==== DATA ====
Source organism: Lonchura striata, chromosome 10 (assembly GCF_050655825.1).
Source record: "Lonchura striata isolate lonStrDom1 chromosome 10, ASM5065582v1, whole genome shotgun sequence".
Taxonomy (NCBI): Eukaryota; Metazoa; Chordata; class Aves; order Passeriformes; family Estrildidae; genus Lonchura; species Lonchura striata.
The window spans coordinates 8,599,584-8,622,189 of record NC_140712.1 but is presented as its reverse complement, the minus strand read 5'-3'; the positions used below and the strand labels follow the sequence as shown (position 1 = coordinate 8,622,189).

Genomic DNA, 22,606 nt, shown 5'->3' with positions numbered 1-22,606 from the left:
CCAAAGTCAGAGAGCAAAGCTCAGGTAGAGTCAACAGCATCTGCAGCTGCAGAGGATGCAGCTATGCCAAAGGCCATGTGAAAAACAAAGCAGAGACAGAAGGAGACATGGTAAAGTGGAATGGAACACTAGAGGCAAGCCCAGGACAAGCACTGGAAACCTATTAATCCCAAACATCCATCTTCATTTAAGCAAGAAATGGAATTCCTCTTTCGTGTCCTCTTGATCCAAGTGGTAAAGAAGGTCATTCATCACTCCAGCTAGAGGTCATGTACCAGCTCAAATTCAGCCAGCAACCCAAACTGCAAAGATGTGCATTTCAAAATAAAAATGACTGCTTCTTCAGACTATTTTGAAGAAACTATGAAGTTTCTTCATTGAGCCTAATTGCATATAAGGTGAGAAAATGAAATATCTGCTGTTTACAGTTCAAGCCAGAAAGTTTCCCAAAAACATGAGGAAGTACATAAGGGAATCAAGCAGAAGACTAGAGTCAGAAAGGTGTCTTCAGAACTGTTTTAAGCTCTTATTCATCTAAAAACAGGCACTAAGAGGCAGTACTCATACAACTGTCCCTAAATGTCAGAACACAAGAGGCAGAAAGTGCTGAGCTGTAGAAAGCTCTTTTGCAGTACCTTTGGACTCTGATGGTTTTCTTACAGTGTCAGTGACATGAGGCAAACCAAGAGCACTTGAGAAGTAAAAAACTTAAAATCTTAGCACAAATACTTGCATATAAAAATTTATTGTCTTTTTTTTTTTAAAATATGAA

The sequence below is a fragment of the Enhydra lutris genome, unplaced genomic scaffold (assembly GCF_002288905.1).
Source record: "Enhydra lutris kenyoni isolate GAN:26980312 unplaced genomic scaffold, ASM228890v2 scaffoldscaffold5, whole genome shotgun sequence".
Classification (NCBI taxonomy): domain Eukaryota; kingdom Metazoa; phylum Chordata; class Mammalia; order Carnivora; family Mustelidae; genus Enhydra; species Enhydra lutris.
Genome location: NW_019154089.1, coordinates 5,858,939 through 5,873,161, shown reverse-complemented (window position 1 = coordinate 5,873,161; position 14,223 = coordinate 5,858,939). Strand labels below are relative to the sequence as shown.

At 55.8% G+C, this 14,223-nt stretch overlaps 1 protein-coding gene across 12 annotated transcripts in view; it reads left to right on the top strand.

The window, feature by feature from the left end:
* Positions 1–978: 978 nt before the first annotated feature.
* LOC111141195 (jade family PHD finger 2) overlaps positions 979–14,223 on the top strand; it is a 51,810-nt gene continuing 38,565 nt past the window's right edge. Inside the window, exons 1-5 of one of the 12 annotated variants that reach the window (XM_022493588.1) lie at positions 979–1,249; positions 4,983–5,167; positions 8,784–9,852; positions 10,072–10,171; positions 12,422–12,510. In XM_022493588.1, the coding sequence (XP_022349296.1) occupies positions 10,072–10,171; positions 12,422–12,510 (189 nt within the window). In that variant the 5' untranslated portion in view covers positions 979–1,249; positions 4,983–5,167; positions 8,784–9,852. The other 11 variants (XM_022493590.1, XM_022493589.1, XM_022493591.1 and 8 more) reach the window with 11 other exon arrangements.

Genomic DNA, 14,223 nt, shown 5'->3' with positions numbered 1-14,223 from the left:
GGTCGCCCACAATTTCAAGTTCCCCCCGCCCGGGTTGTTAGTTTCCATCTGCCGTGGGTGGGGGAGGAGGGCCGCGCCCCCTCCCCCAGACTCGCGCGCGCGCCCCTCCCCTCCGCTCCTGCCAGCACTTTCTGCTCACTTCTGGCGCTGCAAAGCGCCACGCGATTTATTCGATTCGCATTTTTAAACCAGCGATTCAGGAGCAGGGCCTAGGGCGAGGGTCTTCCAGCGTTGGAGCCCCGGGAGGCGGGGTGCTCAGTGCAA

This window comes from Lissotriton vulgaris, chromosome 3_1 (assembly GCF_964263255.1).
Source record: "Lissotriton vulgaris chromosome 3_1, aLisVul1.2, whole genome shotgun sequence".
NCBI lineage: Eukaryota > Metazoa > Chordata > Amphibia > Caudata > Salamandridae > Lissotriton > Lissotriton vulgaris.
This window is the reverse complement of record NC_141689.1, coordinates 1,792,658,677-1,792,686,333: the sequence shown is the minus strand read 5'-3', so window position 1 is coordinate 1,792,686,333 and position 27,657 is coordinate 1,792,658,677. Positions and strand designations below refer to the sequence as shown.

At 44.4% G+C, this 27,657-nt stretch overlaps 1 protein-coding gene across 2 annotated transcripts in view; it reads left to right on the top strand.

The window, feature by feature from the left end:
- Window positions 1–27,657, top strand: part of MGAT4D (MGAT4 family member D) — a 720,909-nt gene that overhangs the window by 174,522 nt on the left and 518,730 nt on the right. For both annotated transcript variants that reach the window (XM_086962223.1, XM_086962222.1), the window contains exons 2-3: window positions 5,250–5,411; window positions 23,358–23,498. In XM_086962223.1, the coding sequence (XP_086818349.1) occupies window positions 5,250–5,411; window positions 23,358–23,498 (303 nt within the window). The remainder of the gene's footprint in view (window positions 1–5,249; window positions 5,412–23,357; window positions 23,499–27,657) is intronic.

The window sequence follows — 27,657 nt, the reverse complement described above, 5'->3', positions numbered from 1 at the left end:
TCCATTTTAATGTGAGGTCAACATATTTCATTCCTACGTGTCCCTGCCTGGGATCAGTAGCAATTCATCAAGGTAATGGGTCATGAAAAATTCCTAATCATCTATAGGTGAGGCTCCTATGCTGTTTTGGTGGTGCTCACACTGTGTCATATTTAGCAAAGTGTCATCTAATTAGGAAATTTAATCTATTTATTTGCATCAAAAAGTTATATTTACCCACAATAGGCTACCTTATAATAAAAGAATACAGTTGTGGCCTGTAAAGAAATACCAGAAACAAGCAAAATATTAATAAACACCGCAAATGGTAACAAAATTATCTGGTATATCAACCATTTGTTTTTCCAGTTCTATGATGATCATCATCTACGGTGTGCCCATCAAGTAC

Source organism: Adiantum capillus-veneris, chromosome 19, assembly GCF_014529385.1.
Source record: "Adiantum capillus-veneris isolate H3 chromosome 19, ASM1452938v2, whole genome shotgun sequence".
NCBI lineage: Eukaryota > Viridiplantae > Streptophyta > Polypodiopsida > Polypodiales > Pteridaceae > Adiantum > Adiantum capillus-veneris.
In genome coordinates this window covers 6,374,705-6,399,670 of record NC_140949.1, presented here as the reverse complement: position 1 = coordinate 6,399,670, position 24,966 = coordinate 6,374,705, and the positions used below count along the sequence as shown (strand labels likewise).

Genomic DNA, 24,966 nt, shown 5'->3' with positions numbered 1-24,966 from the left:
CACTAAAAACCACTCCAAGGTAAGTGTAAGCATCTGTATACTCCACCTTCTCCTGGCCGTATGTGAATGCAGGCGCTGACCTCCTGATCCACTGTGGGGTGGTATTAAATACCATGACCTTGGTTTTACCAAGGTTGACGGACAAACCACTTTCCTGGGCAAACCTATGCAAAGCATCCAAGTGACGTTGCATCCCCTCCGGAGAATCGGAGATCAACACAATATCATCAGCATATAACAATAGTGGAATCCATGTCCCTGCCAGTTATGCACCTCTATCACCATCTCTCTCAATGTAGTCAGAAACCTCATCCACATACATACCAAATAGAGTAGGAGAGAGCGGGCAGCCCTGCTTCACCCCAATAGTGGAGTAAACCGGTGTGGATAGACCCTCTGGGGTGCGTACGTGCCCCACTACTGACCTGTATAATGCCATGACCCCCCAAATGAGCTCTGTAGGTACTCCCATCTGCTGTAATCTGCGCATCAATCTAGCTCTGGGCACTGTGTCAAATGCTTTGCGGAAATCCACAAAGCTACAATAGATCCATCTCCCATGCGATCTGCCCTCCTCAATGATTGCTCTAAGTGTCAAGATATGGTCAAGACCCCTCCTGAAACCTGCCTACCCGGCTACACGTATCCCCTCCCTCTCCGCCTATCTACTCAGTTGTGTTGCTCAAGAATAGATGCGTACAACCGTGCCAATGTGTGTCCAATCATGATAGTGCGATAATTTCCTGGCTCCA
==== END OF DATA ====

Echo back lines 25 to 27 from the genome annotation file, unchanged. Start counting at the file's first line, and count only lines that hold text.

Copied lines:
TCCATTTTAATGTGAGGTCAACATATTTCATTCCTACGTGTCCCTGCCTGGGATCAGTAGCAATTCATCAAGGTAATGGGTCATGAAAAATTCCTAATCATCTATAGGTGAGGCTCCTATGCTGTTTTGGTGGTGCTCACACTGTGTCATATTTAGCAAAGTGTCATCTAATTAGGAAATTTAATCTATTTATTTGCATCAAAAAGTTATATTTACCCACAATAGGCTACCTTATAATAAAAGAATACAGTTGTGGCCTGTAAAGAAATACCAGAAACAAGCAAAATATTAATAAACACCGCAAATGGTAACAAAATTATCTGGTATATCAACCATTTGTTTTTCCAGTTCTATGATGATCATCATCTACGGTGTGCCCATCAAGTAC

Source organism: Adiantum capillus-veneris, chromosome 19, assembly GCF_014529385.1.
Source record: "Adiantum capillus-veneris isolate H3 chromosome 19, ASM1452938v2, whole genome shotgun sequence".